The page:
Catalonia Is Losing the High Ground
The people of Catalonia are frustrated at the way the Spanish government has routinely dismissed their aspirations for greater autonomy. But that frustration doesn't justify what the Catalan parliament did on Monday. The lawmakers should step back before tensions rise any higher.
The parliament voted to draw up legislation for a separate Catalan tax and social security system within 30 days. Its resolution on "disconnecting" from Spain also declared that rulings by Spain's constitutional court should no longer apply to Catalonia, and that independence should be achieved within 18 months.
The vote seems meant to force a harsh response from Madrid, radicalizing the debate so there can be no compromise short of independence. Spanish Prime Minister Mariano Rajoy must ignore the bait and instead make his case directly to the Catalans, especially those who do not want separation but have been angered by his government's highhanded attitude.
While Catalans have reasons to be frustrated with Madrid, their parliament's resolution is a flawed exercise in democracy, stemming as it does from the lawmakers' exaggerated interpretation of regional parliamentary elections in September. Because Catalonia had been blocked from holding the kind of referendum that Britain recently permitted for Scotland, its pro-independence parties declared that the parliamentary election would serve as a substitute. They won a majority of seats, but only 48 percent of the popular vote.
This hardly demonstrated beyond a reasonable doubt that the pro-independence parties would have won a real referendum. But Catalan President Artur Mas nevertheless claims that the parliament has "legitimacy" to build a Catalan republic.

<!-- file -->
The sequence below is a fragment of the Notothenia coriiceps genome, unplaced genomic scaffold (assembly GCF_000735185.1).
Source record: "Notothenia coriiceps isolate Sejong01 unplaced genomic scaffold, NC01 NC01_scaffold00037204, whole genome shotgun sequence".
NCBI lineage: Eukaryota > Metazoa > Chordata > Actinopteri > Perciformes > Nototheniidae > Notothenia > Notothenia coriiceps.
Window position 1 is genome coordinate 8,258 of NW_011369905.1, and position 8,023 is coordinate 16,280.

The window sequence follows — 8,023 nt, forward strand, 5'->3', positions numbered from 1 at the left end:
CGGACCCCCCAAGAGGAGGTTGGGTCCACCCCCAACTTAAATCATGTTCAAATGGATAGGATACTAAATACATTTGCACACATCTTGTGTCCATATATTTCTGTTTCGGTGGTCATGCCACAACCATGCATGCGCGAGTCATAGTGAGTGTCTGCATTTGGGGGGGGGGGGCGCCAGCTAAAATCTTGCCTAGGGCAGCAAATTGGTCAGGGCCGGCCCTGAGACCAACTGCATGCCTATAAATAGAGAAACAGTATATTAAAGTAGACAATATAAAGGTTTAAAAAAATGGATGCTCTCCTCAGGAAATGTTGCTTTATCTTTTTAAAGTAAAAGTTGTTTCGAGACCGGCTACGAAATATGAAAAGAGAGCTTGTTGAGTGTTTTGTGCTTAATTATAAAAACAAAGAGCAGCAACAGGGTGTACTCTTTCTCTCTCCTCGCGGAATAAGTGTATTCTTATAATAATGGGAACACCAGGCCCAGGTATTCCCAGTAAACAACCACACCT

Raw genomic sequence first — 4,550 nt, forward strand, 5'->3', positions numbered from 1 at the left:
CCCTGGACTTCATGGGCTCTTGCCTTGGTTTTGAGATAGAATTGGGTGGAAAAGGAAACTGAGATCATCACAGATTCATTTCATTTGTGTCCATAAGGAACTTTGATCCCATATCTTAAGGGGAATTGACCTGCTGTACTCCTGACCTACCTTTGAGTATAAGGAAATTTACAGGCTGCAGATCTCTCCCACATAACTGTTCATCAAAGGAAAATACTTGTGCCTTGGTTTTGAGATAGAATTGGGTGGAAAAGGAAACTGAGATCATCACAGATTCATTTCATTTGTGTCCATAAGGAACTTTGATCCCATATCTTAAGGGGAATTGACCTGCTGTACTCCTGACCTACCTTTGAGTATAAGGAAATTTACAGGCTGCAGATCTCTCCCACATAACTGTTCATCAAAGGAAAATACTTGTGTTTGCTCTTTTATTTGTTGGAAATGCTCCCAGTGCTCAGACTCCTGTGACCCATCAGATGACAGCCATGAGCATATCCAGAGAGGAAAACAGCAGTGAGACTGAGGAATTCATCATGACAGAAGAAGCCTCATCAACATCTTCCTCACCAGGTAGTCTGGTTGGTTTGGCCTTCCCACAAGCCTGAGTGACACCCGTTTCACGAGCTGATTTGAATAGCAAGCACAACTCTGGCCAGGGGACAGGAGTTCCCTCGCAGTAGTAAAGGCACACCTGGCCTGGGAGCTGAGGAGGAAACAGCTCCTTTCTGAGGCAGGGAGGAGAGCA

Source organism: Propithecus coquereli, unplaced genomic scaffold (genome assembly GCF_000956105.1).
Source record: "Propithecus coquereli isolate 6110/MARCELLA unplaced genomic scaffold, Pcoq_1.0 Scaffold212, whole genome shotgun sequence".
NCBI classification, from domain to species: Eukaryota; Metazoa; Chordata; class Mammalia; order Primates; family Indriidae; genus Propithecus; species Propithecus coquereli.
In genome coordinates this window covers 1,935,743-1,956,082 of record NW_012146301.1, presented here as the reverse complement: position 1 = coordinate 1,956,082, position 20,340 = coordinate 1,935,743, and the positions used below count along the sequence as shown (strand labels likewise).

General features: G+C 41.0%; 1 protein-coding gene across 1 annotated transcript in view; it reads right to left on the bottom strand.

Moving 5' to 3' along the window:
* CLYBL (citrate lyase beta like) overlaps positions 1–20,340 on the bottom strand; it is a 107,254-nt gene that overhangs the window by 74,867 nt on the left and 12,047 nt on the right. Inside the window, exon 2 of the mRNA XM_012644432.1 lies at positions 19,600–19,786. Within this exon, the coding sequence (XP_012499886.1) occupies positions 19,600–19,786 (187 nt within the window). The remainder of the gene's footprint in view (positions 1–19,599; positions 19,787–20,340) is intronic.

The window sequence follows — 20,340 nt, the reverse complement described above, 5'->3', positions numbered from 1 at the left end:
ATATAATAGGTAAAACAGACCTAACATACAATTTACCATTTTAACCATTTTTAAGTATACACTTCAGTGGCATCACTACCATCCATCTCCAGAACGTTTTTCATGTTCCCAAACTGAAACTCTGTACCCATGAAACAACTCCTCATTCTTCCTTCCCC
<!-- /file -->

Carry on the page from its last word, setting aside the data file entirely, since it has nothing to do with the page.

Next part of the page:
Rajoy has submitted the Catalan resolution to Spain's constitutional court for review. He and his ruling Popular Party face a general election on Dec. 20 and can hope to win votes by campaigning for an uncompromising approach to the secessionists. That could mean suspending Catalonia's autonomy, cutting off funds, or asking the Spanish courts to penalize individual political leaders, including Mas.
Carrying out such Draconian measures would require the use of force, and that would only further radicalize Catalonia's independence debate. When Mas appeared in court last month on a different charge -- misusing public resources to organize an unsanctioned, consultative independence referendum in 2014 -- he turned the occasion into a flag-waving independence rally.
Moderate voices could yet prevail. Catalan business leaders who until now have supported Mas are expressing concern at this week's turn of events, and rightly so. Catalonia is Spain's largest regional economy, and the instability caused by any unilateral move toward independence would be terrible for investment.
Catalonia's government should leave this week's parliamentary resolution unenforced. And Rajoy should show equal restraint during his election campaign. With a new government in Madrid after December's election, there may be a chance to start over. The next prime minister could see the wisdom in restarting negotiations on Catalonia's autonomy. Better yet, the next government should offer Catalans a path to a real referendum, so that the arguments for and against independence can be properly aired. That's an opportunity worth waiting for.
--Editors: Marc Champion, Therese Raphael.
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